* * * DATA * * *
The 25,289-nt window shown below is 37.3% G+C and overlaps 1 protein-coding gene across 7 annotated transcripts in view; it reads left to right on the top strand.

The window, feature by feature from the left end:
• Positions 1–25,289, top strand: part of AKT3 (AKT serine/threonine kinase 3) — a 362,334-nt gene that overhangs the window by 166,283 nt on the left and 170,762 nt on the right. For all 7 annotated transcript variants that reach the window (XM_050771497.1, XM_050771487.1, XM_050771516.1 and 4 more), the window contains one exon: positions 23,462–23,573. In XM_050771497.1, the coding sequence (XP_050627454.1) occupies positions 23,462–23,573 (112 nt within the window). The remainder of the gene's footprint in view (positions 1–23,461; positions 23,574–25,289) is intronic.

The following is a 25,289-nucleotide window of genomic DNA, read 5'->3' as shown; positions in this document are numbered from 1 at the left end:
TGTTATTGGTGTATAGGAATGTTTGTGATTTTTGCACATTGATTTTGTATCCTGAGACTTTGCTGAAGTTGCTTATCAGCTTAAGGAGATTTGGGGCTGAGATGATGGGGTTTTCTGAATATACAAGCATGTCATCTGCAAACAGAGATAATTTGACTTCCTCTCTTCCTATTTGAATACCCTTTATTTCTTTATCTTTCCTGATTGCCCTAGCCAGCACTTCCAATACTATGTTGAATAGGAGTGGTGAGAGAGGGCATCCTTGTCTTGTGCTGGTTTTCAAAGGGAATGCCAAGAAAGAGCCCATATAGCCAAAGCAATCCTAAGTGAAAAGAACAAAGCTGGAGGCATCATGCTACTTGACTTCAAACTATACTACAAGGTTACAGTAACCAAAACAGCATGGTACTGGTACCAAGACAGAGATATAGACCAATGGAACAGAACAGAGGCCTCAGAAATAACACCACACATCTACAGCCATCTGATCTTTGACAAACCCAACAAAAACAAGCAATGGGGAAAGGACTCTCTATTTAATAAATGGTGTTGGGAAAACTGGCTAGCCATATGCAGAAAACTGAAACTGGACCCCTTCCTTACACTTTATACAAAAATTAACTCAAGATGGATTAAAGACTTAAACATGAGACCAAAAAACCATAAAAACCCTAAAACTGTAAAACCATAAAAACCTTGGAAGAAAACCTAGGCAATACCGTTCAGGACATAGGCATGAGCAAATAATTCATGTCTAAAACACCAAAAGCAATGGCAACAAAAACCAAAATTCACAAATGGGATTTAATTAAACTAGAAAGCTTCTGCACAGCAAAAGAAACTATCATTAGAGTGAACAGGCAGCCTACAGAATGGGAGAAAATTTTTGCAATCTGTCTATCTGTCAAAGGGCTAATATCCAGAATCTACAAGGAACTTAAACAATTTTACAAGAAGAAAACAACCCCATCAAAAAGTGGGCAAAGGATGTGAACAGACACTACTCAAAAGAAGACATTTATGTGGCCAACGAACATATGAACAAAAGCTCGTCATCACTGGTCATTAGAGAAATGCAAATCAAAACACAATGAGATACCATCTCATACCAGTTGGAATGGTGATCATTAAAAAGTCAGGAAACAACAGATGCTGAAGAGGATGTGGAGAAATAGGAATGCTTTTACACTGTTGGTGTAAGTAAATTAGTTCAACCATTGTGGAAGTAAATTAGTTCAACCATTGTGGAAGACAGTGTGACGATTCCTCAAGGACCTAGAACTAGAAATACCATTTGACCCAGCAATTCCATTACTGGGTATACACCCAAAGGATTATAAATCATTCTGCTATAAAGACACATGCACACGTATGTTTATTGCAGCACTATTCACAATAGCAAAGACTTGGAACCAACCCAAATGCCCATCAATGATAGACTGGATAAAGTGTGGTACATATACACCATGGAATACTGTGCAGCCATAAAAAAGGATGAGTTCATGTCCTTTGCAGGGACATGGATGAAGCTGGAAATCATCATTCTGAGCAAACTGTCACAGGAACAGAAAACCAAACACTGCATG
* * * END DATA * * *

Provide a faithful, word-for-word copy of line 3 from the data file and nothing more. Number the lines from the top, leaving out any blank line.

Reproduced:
• Positions 1–25,289, top strand: part of AKT3 (AKT serine/threonine kinase 3) — a 362,334-nt gene that overhangs the window by 166,283 nt on the left and 170,762 nt on the right. For all 7 annotated transcript variants that reach the window (XM_050771497.1, XM_050771487.1, XM_050771516.1 and 4 more), the window contains one exon: positions 23,462–23,573. In XM_050771497.1, the coding sequence (XP_050627454.1) occupies positions 23,462–23,573 (112 nt within the window). The remainder of the gene's footprint in view (positions 1–23,461; positions 23,574–25,289) is intronic.